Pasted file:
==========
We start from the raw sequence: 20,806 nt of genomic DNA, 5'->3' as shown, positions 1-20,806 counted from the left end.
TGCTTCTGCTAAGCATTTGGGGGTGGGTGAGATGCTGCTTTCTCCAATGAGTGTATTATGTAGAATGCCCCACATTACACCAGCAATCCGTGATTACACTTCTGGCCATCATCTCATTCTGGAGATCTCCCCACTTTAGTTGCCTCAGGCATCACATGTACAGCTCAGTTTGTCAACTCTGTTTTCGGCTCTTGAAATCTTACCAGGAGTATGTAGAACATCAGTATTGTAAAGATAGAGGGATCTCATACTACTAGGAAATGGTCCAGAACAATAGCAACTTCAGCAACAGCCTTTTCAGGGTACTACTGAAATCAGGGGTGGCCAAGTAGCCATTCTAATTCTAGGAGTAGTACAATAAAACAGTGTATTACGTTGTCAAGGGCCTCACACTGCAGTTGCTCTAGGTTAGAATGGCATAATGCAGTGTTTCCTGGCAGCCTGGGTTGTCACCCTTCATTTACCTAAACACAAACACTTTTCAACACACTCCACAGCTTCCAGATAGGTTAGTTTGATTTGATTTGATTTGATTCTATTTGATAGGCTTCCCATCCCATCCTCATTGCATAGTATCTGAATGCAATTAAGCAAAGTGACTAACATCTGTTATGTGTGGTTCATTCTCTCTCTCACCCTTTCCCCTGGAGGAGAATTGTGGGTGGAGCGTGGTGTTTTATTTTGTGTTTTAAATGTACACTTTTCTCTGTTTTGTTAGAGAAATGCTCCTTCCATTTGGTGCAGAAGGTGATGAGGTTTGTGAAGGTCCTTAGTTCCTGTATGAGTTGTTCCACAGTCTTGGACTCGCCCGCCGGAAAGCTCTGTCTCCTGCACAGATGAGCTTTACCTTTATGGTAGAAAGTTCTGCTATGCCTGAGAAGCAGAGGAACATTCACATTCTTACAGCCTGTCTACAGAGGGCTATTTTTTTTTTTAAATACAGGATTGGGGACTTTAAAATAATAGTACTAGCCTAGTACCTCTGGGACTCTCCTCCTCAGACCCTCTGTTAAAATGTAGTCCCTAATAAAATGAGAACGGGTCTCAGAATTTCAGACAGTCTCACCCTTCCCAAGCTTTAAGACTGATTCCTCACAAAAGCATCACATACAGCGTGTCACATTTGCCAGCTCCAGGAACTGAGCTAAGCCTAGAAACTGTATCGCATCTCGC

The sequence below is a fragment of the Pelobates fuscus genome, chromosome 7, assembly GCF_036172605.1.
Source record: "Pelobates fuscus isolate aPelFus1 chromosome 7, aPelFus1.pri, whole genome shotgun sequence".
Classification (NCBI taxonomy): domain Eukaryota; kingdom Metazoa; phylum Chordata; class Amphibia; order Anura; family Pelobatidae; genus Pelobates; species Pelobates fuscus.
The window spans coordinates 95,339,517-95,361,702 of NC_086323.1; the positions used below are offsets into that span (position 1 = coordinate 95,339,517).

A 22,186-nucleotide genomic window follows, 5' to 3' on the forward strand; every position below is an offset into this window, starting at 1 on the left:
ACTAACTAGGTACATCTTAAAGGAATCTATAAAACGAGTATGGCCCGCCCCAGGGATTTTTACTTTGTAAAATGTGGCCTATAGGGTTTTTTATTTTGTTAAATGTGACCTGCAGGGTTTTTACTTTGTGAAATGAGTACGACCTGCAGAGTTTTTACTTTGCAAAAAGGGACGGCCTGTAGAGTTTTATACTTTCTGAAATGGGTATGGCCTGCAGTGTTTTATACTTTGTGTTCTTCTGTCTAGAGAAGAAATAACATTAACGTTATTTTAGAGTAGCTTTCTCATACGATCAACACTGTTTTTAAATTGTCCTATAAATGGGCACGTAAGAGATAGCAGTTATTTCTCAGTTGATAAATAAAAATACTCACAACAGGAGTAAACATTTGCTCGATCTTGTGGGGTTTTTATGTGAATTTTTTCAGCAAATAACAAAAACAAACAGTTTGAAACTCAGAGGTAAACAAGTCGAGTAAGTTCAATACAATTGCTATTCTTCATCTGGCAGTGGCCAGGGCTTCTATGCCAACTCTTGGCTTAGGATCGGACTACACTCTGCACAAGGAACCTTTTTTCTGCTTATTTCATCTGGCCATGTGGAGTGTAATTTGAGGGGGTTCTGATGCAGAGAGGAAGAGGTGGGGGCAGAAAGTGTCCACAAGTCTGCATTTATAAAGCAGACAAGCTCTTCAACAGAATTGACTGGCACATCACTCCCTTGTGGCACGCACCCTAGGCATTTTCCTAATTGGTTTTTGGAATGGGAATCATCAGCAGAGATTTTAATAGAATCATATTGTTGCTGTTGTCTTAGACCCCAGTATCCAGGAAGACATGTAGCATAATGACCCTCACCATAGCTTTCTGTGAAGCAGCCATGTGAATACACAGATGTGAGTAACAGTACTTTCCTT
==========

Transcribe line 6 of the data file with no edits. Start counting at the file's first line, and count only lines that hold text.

The window spans coordinates 95,339,517-95,361,702 of NC_086323.1; the positions used below are offsets into that span (position 1 = coordinate 95,339,517).